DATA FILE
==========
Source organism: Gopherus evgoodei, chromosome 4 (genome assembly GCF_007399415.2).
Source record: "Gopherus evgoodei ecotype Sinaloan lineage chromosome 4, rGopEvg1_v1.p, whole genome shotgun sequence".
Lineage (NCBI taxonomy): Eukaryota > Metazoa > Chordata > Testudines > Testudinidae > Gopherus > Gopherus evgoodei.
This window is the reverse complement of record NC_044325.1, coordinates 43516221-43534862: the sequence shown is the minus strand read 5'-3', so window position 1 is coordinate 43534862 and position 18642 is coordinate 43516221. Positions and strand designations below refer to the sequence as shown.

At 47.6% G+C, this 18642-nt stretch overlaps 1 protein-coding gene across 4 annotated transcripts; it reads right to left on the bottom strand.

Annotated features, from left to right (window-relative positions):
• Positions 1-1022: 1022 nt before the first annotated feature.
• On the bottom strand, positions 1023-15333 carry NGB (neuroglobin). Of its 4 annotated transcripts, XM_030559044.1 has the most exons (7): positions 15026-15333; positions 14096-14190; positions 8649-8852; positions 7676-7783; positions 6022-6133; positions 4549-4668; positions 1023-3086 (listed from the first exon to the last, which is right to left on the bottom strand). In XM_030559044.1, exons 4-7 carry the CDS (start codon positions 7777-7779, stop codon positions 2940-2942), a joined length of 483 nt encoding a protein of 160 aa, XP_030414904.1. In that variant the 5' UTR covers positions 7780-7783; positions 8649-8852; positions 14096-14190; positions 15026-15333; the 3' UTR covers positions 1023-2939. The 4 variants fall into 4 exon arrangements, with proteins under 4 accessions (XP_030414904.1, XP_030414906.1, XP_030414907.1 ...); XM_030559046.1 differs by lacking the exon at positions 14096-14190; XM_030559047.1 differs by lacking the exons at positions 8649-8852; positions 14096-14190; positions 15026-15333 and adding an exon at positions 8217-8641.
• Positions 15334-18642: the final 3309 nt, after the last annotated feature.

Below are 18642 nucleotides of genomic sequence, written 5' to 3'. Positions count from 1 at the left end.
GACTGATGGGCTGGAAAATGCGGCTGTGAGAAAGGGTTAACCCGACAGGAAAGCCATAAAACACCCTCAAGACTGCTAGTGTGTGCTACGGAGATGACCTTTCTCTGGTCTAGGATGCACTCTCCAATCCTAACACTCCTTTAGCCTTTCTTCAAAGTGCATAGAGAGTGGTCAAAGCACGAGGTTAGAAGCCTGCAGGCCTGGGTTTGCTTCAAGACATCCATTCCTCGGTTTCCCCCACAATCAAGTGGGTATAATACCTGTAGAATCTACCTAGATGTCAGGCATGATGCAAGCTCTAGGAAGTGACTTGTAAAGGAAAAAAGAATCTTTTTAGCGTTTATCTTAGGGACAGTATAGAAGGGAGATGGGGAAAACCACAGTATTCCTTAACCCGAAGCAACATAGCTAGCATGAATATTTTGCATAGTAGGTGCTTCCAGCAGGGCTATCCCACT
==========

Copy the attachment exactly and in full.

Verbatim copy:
Source organism: Gopherus evgoodei, chromosome 4 (genome assembly GCF_007399415.2).
Source record: "Gopherus evgoodei ecotype Sinaloan lineage chromosome 4, rGopEvg1_v1.p, whole genome shotgun sequence".
Lineage (NCBI taxonomy): Eukaryota > Metazoa > Chordata > Testudines > Testudinidae > Gopherus > Gopherus evgoodei.
This window is the reverse complement of record NC_044325.1, coordinates 43516221-43534862: the sequence shown is the minus strand read 5'-3', so window position 1 is coordinate 43534862 and position 18642 is coordinate 43516221. Positions and strand designations below refer to the sequence as shown.

At 47.6% G+C, this 18642-nt stretch overlaps 1 protein-coding gene across 4 annotated transcripts; it reads right to left on the bottom strand.

Annotated features, from left to right (window-relative positions):
• Positions 1-1022: 1022 nt before the first annotated feature.
• On the bottom strand, positions 1023-15333 carry NGB (neuroglobin). Of its 4 annotated transcripts, XM_030559044.1 has the most exons (7): positions 15026-15333; positions 14096-14190; positions 8649-8852; positions 7676-7783; positions 6022-6133; positions 4549-4668; positions 1023-3086 (listed from the first exon to the last, which is right to left on the bottom strand). In XM_030559044.1, exons 4-7 carry the CDS (start codon positions 7777-7779, stop codon positions 2940-2942), a joined length of 483 nt encoding a protein of 160 aa, XP_030414904.1. In that variant the 5' UTR covers positions 7780-7783; positions 8649-8852; positions 14096-14190; positions 15026-15333; the 3' UTR covers positions 1023-2939. The 4 variants fall into 4 exon arrangements, with proteins under 4 accessions (XP_030414904.1, XP_030414906.1, XP_030414907.1 ...); XM_030559046.1 differs by lacking the exon at positions 14096-14190; XM_030559047.1 differs by lacking the exons at positions 8649-8852; positions 14096-14190; positions 15026-15333 and adding an exon at positions 8217-8641.
• Positions 15334-18642: the final 3309 nt, after the last annotated feature.

Below are 18642 nucleotides of genomic sequence, written 5' to 3'. Positions count from 1 at the left end.
GACTGATGGGCTGGAAAATGCGGCTGTGAGAAAGGGTTAACCCGACAGGAAAGCCATAAAACACCCTCAAGACTGCTAGTGTGTGCTACGGAGATGACCTTTCTCTGGTCTAGGATGCACTCTCCAATCCTAACACTCCTTTAGCCTTTCTTCAAAGTGCATAGAGAGTGGTCAAAGCACGAGGTTAGAAGCCTGCAGGCCTGGGTTTGCTTCAAGACATCCATTCCTCGGTTTCCCCCACAATCAAGTGGGTATAATACCTGTAGAATCTACCTAGATGTCAGGCATGATGCAAGCTCTAGGAAGTGACTTGTAAAGGAAAAAAGAATCTTTTTAGCGTTTATCTTAGGGACAGTATAGAAGGGAGATGGGGAAAACCACAGTATTCCTTAACCCGAAGCAACATAGCTAGCATGAATATTTTGCATAGTAGGTGCTTCCAGCAGGGCTATCCCACT